“In order to move forward, you have to look back.”
- Matt Maher
Improvement is often not a sudden thing. It tends to happen slowly over time, with each step bringing you closer to mastery. We do tend to take these small steps towards improvement for granted. We hate getting things wrong and seeing the gaps in our progress whilst on our way.
Whilst learning to play the piano, I used to get frustrated with every scale and note I played out of position. It angered me that I could not get it the first time. Sometimes months would go past, and I was still struggling with the same problems. However, after a year or two, the errors were polished out of my playing.
The problem is most people do not enjoy the process of mastery. They do not want to do what it takes to get to the level of genius in whatever they are doing. Although the process is straightforward, it is not an easy journey to embark on.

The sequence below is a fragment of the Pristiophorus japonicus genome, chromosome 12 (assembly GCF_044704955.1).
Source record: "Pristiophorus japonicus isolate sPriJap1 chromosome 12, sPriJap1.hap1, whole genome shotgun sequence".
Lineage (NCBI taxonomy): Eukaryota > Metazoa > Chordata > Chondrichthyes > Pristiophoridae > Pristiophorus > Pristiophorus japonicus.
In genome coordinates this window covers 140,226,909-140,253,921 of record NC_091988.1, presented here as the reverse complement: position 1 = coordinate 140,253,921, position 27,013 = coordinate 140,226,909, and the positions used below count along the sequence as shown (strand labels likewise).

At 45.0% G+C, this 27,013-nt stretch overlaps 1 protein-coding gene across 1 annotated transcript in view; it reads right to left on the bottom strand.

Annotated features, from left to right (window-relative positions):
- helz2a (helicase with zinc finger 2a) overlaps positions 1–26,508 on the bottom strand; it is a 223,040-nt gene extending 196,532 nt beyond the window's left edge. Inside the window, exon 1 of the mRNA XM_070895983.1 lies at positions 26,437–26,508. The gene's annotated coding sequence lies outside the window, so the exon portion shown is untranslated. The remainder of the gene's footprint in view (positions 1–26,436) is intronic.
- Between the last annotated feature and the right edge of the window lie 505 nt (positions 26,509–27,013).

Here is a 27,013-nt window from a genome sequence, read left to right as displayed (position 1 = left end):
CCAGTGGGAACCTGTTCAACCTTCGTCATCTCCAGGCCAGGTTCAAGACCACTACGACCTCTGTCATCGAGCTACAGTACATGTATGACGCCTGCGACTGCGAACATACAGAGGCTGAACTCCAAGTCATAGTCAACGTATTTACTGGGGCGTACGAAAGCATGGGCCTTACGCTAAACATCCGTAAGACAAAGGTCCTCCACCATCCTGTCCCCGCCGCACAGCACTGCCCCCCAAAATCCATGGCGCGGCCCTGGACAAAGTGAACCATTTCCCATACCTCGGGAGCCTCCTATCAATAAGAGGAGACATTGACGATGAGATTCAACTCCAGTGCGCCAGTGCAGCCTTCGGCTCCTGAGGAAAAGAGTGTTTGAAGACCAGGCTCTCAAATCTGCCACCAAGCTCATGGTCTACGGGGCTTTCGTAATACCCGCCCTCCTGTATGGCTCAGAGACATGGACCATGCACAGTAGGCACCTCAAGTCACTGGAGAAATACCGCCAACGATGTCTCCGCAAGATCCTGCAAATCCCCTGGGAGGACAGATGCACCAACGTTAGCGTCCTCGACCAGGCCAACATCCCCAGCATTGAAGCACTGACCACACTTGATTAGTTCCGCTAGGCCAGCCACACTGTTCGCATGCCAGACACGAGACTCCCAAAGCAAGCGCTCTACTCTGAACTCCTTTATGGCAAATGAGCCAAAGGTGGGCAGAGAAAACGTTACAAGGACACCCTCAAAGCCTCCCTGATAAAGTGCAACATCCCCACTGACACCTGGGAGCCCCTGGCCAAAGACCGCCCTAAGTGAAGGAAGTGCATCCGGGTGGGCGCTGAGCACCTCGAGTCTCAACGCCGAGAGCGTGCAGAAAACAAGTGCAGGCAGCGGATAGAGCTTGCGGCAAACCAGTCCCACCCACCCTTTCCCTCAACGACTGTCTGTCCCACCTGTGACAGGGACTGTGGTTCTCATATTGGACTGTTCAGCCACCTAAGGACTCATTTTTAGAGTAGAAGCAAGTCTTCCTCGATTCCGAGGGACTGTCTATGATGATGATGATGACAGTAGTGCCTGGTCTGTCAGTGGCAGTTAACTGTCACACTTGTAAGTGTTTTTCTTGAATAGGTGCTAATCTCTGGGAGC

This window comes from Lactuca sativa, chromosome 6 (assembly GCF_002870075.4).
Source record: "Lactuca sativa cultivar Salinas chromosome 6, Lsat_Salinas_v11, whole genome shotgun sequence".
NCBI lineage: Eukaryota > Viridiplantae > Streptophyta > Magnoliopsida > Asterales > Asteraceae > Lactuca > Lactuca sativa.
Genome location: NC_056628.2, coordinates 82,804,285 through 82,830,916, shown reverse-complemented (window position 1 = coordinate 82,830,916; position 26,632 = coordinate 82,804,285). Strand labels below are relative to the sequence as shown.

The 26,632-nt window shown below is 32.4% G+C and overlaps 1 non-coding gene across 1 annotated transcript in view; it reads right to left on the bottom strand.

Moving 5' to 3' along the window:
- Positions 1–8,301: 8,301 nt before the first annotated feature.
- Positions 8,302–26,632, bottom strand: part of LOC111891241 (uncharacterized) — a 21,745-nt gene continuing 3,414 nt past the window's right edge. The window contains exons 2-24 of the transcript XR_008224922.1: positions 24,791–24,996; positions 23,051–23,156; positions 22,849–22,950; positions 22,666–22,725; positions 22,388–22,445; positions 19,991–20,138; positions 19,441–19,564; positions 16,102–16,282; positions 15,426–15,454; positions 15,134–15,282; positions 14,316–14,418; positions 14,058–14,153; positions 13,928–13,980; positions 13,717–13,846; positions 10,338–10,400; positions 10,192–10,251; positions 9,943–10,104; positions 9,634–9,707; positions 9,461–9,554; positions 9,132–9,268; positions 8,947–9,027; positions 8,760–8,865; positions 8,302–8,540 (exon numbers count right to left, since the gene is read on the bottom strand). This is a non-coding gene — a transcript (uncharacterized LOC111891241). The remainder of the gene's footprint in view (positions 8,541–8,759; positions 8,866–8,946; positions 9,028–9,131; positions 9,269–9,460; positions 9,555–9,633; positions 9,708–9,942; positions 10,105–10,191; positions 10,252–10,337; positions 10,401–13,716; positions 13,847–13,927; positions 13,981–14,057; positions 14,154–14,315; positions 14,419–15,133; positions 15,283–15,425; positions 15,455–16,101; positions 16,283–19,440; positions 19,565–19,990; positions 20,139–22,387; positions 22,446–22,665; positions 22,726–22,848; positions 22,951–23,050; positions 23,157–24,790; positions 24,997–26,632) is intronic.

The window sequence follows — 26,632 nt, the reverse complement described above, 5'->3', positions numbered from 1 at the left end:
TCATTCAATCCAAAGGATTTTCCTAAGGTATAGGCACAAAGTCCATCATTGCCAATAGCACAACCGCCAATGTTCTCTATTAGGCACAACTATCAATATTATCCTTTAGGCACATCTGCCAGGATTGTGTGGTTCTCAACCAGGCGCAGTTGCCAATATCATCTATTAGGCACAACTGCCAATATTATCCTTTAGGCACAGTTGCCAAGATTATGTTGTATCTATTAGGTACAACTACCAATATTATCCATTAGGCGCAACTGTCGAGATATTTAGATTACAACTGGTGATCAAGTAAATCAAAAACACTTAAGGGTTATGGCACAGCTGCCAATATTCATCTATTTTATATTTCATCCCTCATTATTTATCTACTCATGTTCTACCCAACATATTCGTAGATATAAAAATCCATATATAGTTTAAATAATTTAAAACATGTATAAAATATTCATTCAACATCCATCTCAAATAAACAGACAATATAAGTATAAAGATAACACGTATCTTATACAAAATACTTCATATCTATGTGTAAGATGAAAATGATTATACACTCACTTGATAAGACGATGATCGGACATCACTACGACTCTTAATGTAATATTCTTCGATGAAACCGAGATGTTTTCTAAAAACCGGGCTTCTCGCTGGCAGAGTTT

When we get stuck and feel like we want to give up, it is not the desire to move forward that keeps us going. I have found that my greatest motivators often come from looking back on my progress. Due to seeing how far I have come, I seek to keep moving forward.
So here is the best way to know if you have improved.
The Process of Revisiting Your Old Work
It can be rough looking back at the work you once did, especially when you are not pleased with it. But now and then, I find myself bumping into one of my old articles. And I can not bear reading it. Amazingly, over a year, my style, tone and structure have changed so much. Knowing that my skills have improved has left me wondering if I should ever revisit those articles.
Funny enough, I found the courage to do it. And despite me being somewhat disappointed in myself, I have learned to appreciate them. It is through reading those old articles I have found that I have improved more than I ever thought. Even my results are showing me this. The process of reviewing your old work is…